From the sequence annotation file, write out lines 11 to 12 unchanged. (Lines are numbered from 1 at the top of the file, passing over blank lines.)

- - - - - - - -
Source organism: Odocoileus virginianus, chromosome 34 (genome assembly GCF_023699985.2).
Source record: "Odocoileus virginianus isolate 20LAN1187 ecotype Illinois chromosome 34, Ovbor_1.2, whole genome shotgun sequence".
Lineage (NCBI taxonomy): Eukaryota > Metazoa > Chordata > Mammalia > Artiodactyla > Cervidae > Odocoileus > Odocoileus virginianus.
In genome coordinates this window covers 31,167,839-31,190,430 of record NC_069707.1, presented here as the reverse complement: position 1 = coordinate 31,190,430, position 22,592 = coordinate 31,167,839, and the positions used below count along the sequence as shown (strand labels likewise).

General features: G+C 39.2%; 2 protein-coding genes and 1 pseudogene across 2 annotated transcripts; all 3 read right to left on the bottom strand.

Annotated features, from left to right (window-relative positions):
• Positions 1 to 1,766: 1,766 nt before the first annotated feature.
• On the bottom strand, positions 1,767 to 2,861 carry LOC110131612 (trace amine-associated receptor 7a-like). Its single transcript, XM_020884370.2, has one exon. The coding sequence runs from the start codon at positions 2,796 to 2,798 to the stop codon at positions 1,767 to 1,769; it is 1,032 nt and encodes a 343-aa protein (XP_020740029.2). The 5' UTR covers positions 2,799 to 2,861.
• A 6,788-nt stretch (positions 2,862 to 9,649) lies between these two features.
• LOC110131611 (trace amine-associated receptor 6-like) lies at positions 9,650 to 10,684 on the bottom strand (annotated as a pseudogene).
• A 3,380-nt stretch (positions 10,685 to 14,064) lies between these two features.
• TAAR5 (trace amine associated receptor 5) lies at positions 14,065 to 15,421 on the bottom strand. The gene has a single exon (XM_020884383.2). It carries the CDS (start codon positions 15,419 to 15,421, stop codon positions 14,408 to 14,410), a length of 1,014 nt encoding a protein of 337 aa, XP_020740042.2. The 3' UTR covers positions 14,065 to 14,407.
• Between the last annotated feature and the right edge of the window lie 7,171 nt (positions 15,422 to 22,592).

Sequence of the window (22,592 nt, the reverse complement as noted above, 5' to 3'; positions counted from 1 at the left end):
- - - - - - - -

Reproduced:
• A 3,380-nt stretch (positions 10,685 to 14,064) lies between these two features.
• TAAR5 (trace amine associated receptor 5) lies at positions 14,065 to 15,421 on the bottom strand. The gene has a single exon (XM_020884383.2). It carries the CDS (start codon positions 15,419 to 15,421, stop codon positions 14,408 to 14,410), a length of 1,014 nt encoding a protein of 337 aa, XP_020740042.2. The 3' UTR covers positions 14,065 to 14,407.